One of these notions that, sadly, a lot of us find hard to believe is  that even in this somewhat racially enlightened era that we live in, a black person, especially one from backgrounds similar to ours, can climb so high in the ranks, especially through a medium such as hip-hop; that he/she can be dining with presidents and dealing with billionaires. As explained in the picture to the left, black people find it so difficult to comprehend that one of us can become this successful that the only way we can wrap our heads around it is to believe that it must be due to an affiliation to a secret society that the rest of us don’t have access to.

Religiously, a lot of people grew up in churches and although their lifestyle today may not reflect a biblical world-view, there is still a right-wing christian side that lives on in a lot of us. Rapper Kweli says it best in an interview with “Too much of the fear of it is steeped in religious dogma. A lot of those books are written by right-wing Christian organizations because they don’t like how religion is portrayed in secular society. And they don’t like seeing symbolism that’s used from ancient times, from pagan times, and the word pagan just means no religion, and they get offended by that”

Yes a lot of symbolism is used in hip hop videos and even in names of labels and businesses. Yes they make references to ancient pagan groups. Yes they may even talk about it in their music. But have you ever thought that maybe this is a publicity stunt? That they know that as soon as right winged ‘anti-illuminati’es see it, they will rush and play the video/listen to the track? Or more so, (God forbid and all, but lets just imagine),  that these people, free to express themselves through their art, are not Christians, and are simply questioning, as many do, the lessons that they grew up learning in the church, as they look out at a broken world. Maybe, just maybe,  they aren’t satan worshippers. Maybe they’re just agnostics searching for God in a fallen world and looking to sources other than church for the truth.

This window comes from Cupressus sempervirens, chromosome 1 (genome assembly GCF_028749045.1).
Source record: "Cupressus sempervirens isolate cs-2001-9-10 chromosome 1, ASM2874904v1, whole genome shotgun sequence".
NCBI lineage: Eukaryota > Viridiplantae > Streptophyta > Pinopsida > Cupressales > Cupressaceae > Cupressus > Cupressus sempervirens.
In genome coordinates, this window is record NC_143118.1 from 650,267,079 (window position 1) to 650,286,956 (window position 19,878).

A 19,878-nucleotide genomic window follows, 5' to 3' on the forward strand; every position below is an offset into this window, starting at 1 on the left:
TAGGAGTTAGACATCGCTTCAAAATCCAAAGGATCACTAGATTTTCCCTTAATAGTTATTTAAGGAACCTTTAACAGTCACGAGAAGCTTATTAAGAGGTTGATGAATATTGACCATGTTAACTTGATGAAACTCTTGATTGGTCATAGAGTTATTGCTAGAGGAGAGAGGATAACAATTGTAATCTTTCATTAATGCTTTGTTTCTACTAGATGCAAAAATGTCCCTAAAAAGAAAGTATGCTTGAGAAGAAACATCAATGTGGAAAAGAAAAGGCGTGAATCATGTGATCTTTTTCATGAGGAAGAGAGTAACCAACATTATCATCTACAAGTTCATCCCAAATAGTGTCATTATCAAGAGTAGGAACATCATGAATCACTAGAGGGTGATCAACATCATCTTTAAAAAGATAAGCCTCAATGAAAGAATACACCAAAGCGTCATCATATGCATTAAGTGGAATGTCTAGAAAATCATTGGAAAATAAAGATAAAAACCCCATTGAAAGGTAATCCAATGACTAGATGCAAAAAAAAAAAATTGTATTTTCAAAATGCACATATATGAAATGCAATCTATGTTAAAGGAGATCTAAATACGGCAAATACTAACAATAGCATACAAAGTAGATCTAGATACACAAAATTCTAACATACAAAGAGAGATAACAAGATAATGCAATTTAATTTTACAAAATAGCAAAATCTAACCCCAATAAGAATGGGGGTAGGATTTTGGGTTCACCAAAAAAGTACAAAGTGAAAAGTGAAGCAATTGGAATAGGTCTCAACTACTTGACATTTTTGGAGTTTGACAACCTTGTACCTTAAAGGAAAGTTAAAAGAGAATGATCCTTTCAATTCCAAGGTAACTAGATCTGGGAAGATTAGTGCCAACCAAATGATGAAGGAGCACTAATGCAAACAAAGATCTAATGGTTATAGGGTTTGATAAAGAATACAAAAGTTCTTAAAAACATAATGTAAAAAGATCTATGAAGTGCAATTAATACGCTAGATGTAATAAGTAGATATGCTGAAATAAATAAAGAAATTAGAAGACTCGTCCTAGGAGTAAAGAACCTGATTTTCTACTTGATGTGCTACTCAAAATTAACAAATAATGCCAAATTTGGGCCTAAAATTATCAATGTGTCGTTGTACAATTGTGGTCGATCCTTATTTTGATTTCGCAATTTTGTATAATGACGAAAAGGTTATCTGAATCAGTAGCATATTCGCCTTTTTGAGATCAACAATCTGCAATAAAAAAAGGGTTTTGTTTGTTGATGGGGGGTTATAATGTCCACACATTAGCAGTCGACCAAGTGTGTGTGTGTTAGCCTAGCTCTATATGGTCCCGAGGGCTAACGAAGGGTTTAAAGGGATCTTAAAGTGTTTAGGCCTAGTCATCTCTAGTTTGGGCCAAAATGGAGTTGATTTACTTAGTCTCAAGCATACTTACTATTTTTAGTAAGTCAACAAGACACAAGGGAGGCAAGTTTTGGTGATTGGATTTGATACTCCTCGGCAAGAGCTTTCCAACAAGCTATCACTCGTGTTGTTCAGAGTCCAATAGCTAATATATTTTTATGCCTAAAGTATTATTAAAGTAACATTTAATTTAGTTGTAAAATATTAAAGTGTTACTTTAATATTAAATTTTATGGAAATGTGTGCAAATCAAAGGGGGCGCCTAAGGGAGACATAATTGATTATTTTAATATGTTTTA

If the latter is the case, I urge you to pray, not persecute. And have faith in your God, to whom Satan is a mere footnote. As 1 John 4:4 reminds us ‘Greater is he that is in you than he who is in the world’.

There is so much more to say on this subject but for now, I hope you have gathered the general gist of this article: Choose what you believe in. Believe that a black man can reach unthinkable heights solely through hard work, intelligence and determination and in doing so, be inspired. Believe that art is free to search, to explore and to disagree with truths that you may hold dear without having to sell their soul to another truth. Believe that God is more powerful than any demonic entity and that no control over your minds or your life can be established without him first allowing it. And DON’T believe every trash-talking, paranoid and insecure armchair blogger that has access to a keyboard and the internet.


So, what now? What do you believe?

Thoughts, comments and questions welcome


3 thoughts on “The truth behind ‘The Illuminati’ (Don’t believe everything you read)

    • Yh true. But when his secret society was abolished, he later moved to a quieter town, settled down, had a family and later went back to the church from which he came with his tail between his legs basically. True rebel